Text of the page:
It’s only natural, and understandable, that razor companies over the years have produced designs to meet the differing personal preferences of the shaving public. But the thin cap Gillette Old Type design seems to have fallen completely off the table. Is there no room left, or interest in, possibly the “purest” of all of the double edge safety razor designs, which admittedly might require more user adjustment, but offers great versatility once mastered? The safest straight razor ever made, or is that pure hyperbole? Does anyone currently make a true representation of it?
I know that many may disagree with some of the analysis here, as I’ve read that some find this design harsh, and aggressive. But I’m speaking purely objectively about the technical aspects of the design, and the performance that should result from these.
A non-curved cap seems to me to be a pretty substantial variance from the original. What's the point then?Once I've adjusted the design to suit CNC machining, whilst still keeping everything as "minimal" as possible, this is what we end up with.
The only remaining revision that could make things easier would be a tri-planar cap, instead of a curved one.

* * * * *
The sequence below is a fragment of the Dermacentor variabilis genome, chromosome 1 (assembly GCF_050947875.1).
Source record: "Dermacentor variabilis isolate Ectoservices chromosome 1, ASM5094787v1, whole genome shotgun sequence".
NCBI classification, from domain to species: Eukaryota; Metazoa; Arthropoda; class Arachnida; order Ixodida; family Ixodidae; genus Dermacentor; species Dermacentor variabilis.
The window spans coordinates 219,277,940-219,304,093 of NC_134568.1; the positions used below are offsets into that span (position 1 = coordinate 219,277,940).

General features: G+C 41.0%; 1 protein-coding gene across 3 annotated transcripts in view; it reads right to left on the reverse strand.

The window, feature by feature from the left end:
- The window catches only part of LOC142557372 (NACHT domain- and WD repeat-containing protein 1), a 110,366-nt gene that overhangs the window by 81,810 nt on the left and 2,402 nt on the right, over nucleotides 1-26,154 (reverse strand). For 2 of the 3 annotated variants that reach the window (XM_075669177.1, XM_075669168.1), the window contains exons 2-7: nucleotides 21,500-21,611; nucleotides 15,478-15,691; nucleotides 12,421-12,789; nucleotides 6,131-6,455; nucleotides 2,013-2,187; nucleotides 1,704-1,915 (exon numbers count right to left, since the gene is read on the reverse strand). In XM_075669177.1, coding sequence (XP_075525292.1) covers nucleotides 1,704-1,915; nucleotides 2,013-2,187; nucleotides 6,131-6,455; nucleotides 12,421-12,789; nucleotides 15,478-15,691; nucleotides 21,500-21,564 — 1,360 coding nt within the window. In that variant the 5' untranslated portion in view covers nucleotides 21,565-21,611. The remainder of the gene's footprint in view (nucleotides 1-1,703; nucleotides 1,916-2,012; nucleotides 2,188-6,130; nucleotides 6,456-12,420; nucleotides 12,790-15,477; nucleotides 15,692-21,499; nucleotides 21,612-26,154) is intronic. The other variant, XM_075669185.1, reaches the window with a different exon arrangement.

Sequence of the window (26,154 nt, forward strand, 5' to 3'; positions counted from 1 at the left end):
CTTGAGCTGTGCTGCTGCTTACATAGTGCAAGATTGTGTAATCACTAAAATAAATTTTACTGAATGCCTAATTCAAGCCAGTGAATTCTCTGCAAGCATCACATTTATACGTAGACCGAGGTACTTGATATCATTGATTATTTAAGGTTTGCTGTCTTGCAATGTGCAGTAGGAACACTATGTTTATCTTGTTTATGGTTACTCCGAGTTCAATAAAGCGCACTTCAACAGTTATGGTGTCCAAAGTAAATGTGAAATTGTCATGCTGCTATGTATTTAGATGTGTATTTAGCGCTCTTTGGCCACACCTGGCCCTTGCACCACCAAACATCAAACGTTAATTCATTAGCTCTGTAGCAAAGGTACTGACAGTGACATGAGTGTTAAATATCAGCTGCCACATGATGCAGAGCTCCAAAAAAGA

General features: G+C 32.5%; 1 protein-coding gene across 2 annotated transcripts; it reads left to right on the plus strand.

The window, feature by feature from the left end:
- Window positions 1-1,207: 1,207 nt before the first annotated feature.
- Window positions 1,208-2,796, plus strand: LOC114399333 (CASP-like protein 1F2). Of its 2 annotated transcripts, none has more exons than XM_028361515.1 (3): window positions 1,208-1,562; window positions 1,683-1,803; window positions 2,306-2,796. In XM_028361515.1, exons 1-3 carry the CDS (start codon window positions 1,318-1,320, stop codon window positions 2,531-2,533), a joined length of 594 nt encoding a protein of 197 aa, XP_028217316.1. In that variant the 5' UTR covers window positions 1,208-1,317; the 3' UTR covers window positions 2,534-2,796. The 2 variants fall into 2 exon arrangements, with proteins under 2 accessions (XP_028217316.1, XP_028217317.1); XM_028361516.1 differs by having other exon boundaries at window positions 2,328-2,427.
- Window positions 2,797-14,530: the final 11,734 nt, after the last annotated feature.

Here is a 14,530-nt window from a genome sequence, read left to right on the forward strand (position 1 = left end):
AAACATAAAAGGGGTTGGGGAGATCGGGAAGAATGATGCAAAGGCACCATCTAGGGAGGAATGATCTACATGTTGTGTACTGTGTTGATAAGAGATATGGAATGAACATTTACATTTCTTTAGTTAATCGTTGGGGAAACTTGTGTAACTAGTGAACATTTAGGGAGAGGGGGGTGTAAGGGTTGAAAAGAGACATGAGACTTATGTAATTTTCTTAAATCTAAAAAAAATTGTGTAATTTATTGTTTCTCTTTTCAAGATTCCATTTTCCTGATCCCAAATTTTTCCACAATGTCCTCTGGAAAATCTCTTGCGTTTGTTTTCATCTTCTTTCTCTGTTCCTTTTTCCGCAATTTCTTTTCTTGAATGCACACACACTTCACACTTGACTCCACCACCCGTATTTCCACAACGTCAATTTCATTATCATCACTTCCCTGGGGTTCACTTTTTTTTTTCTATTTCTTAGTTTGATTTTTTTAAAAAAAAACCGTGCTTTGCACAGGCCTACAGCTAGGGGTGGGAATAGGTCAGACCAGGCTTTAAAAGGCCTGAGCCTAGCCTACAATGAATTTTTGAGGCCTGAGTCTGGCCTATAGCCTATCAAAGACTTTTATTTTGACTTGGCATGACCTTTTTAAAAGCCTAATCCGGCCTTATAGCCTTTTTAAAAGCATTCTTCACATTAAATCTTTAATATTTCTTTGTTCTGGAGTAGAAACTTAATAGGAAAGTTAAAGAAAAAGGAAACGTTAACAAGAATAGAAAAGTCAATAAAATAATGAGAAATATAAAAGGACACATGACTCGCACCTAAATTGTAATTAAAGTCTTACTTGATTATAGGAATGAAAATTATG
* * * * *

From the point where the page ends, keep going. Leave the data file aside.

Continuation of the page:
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Visually yes, but dimensionally, or performance-wise, maybe not. It should make it cheaper to machine, with less finishing.A non-curved cap seems to me to be a pretty substantial variance from the original. What's the point then?
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I get the cheaper part, but it obviously alters blade clamping/rigidity. Guess I misunderstood the point of the project.Visually yes, but dimensionally, or performance-wise, maybe not. It should make it cheaper to machine, with less finishing.
Although I would need someone with more CNC production machining experience to confirm what is easiest and cheapest.